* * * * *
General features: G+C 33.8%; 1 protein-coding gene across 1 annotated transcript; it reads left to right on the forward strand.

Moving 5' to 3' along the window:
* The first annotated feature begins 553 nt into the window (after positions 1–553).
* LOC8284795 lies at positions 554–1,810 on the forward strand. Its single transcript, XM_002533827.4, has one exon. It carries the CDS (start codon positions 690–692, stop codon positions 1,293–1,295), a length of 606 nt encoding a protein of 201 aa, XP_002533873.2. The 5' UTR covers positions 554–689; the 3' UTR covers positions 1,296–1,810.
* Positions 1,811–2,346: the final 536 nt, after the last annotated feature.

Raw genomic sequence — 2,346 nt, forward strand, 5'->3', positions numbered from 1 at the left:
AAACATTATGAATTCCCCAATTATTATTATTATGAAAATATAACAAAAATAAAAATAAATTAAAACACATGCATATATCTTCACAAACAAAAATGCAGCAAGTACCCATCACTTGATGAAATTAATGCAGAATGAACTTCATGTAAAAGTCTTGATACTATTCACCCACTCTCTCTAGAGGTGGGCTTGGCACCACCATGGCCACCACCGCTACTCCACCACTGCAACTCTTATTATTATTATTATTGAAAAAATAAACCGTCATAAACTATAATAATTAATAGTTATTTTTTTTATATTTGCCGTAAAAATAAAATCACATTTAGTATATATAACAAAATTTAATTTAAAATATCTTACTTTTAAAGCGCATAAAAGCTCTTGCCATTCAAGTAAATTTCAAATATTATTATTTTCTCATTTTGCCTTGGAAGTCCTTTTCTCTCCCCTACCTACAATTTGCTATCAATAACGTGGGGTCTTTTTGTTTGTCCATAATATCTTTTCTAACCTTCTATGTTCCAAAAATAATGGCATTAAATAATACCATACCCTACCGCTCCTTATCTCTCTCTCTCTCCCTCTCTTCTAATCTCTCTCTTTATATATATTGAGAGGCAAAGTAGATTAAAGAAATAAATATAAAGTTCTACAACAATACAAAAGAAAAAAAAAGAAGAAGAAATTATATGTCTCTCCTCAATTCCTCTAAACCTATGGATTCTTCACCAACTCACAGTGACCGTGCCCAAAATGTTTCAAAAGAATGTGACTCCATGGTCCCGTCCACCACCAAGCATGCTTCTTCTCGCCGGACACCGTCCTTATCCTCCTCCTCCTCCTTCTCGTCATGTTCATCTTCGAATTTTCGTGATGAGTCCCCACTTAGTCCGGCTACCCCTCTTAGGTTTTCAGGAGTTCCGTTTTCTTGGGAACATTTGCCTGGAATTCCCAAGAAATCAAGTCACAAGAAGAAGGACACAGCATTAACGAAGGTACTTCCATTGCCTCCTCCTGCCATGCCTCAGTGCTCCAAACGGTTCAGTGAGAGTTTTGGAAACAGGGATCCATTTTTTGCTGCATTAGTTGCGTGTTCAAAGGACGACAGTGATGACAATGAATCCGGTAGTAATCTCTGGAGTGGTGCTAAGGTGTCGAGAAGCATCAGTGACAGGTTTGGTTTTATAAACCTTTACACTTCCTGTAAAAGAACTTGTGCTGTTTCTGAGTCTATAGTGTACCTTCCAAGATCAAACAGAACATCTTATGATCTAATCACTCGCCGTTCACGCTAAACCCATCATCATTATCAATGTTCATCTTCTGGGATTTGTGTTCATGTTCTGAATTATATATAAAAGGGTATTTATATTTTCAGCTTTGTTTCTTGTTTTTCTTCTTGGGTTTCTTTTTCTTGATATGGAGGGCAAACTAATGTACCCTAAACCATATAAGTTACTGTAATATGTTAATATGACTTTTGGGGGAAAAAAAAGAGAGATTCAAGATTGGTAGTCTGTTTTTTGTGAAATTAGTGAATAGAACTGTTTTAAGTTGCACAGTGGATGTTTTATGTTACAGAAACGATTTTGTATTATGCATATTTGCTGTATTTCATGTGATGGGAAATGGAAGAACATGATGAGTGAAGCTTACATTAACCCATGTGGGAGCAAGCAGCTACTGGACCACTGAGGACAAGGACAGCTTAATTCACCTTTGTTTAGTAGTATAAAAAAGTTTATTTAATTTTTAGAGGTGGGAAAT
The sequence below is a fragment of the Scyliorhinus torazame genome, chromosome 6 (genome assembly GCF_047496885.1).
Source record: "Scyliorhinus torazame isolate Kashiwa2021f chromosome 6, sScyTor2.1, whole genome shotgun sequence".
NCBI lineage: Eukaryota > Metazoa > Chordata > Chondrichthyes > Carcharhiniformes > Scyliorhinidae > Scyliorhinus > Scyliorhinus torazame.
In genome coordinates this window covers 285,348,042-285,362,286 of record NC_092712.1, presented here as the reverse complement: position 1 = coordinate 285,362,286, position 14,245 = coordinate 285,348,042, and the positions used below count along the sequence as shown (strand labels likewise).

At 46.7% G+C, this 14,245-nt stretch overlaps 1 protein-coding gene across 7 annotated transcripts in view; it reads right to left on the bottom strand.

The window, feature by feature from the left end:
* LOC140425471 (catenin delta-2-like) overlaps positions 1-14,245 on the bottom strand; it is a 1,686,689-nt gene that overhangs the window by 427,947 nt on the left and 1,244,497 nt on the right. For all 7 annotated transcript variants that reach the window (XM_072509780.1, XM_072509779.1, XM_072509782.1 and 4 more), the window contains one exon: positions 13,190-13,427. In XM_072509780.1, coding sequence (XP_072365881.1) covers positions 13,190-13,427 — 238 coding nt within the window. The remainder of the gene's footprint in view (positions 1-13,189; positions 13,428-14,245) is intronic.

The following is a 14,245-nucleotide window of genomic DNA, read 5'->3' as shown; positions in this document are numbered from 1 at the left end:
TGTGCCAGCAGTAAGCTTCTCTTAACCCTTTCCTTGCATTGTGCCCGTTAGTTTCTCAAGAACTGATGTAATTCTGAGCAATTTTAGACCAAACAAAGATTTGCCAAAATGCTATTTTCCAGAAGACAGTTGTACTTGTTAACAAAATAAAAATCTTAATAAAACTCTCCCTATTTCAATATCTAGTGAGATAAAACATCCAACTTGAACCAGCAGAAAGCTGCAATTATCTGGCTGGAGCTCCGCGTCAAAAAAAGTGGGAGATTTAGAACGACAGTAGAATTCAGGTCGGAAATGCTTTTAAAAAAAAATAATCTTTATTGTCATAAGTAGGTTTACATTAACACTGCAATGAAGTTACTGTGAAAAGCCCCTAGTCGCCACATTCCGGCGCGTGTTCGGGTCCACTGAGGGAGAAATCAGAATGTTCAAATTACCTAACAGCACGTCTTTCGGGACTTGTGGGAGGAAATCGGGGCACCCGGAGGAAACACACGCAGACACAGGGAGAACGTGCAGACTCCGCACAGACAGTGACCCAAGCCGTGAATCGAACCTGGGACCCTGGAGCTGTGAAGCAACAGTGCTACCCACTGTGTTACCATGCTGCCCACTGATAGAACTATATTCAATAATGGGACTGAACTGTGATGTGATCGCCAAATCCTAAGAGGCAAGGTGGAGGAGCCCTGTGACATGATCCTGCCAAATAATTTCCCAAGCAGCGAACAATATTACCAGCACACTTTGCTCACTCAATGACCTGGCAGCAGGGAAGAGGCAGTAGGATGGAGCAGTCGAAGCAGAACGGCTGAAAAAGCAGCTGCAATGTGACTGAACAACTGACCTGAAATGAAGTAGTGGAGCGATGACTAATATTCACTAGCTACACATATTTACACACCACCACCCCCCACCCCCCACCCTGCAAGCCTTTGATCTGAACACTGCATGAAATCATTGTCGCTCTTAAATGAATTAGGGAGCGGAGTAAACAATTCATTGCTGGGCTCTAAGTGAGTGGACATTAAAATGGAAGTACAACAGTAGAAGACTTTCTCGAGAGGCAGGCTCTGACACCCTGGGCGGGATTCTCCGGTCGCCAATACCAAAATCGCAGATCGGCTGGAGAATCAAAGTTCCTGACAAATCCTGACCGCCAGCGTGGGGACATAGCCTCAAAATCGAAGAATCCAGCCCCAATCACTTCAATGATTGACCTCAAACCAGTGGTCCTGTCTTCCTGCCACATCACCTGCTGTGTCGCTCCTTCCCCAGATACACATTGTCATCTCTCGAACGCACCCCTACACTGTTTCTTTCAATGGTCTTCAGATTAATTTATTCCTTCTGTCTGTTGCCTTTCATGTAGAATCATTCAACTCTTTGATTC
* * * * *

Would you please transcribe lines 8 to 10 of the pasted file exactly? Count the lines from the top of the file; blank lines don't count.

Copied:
The sequence below is a fragment of the Scyliorhinus torazame genome, chromosome 6 (genome assembly GCF_047496885.1).
Source record: "Scyliorhinus torazame isolate Kashiwa2021f chromosome 6, sScyTor2.1, whole genome shotgun sequence".
NCBI lineage: Eukaryota > Metazoa > Chordata > Chondrichthyes > Carcharhiniformes > Scyliorhinidae > Scyliorhinus > Scyliorhinus torazame.